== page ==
|Pillar Crabapple – Malus tschonoskii|
Family Rosaceae – Rose Family
Also called pillar crab, pillar apple, or chonosuki crab. USDA Hardiness Zones: 4-8.
Pillar Apple Tree, from graft, is 23 years old
Same tree in autumn
Pillar crab is a vigorous tree with distinctive columnar habit. Noted for its autumn color, it sports white flowers, tinged pink, in May followed by rounded red-flushed yellow-green fruit. It can grow to 30 ft by 6 ft (9 m by 1.8 m) in 20 years, with an ultimate height of 40 ft (12 m); so sayeth the Royal Horticultural Society. However, in my wanderings at The Morton Arboretum in northern Illinois, I have yet to see one taller than about 20 feet.
Grows best in full sun but will tolerate some shade. Best in rich, moist, well-drained soil. Tolerant of humid conditions, but shallow-rooted and must be watered during dry periods. It will also benefit with a 3-4-inch layer of organic mulch. Can be grown from seed or propagated by grafting in mid-winter .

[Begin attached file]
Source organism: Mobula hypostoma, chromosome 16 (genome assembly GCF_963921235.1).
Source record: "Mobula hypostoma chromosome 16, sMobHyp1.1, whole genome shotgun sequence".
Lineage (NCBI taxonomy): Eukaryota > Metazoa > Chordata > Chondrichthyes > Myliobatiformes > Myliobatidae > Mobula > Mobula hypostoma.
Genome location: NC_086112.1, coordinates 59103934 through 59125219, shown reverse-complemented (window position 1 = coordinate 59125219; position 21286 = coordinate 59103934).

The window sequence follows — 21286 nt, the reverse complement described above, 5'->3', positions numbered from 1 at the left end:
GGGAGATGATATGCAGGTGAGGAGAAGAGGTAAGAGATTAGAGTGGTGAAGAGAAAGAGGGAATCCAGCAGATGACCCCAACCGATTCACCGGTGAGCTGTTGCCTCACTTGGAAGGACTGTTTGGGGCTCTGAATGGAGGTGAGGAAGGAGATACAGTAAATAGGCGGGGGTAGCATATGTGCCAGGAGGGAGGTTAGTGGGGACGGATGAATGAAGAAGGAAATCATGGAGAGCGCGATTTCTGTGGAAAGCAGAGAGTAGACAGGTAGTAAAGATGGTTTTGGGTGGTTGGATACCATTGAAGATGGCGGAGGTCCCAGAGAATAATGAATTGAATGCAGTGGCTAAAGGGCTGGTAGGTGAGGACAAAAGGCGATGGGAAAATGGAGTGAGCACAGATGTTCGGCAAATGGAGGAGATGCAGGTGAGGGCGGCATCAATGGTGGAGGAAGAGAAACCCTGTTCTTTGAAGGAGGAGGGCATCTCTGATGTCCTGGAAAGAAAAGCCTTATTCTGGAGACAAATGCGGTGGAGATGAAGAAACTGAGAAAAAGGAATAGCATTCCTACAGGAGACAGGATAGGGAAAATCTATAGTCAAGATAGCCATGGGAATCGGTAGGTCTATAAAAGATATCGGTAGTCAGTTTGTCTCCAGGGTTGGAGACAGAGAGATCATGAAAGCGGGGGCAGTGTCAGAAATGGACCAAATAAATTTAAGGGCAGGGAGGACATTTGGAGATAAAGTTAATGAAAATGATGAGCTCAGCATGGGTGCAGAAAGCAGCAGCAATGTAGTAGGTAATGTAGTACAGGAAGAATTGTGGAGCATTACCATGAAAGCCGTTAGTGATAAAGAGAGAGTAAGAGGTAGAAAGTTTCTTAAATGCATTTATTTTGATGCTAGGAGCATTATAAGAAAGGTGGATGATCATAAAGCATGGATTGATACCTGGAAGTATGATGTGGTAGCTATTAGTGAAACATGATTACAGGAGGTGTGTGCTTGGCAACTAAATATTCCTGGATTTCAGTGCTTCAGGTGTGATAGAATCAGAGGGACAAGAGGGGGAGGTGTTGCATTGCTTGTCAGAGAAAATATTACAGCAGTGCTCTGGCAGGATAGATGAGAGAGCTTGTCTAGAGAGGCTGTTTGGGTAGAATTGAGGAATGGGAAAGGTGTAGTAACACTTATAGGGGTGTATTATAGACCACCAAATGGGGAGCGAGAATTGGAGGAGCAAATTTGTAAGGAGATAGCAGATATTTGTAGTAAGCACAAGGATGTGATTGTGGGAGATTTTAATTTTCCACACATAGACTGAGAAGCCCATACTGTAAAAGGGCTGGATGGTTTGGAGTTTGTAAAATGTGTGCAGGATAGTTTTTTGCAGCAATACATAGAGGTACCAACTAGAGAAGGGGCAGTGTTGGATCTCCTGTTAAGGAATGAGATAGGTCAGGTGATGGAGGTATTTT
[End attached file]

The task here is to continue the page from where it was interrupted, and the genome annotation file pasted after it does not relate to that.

Pillar crab is scusceptible to apple scab, apple canker, powdery mildew, and fireblight. Wooly aphid and red spider mites can also inflict damage .
1. Pillar apple Morton Arboretum's accession 59-83*5 and 59-84-1 photos by Bruce Marlin
2. Royal Horticultural Society, Malus tschonoskii
Family Rosaceae – Rose Family; Fruit Trees
Containing Hawthorns, Apples, Pears, Cherries, Plums, Peach, Almond, Mountain-Ash and Whitebeam. Rosaceae is a large family of plants with about 3,000 species in ~100 genera. Crabapple and other fruit trees provide some of our most outstanding flowering ornamentals, as well as food for birds and other wildlife.
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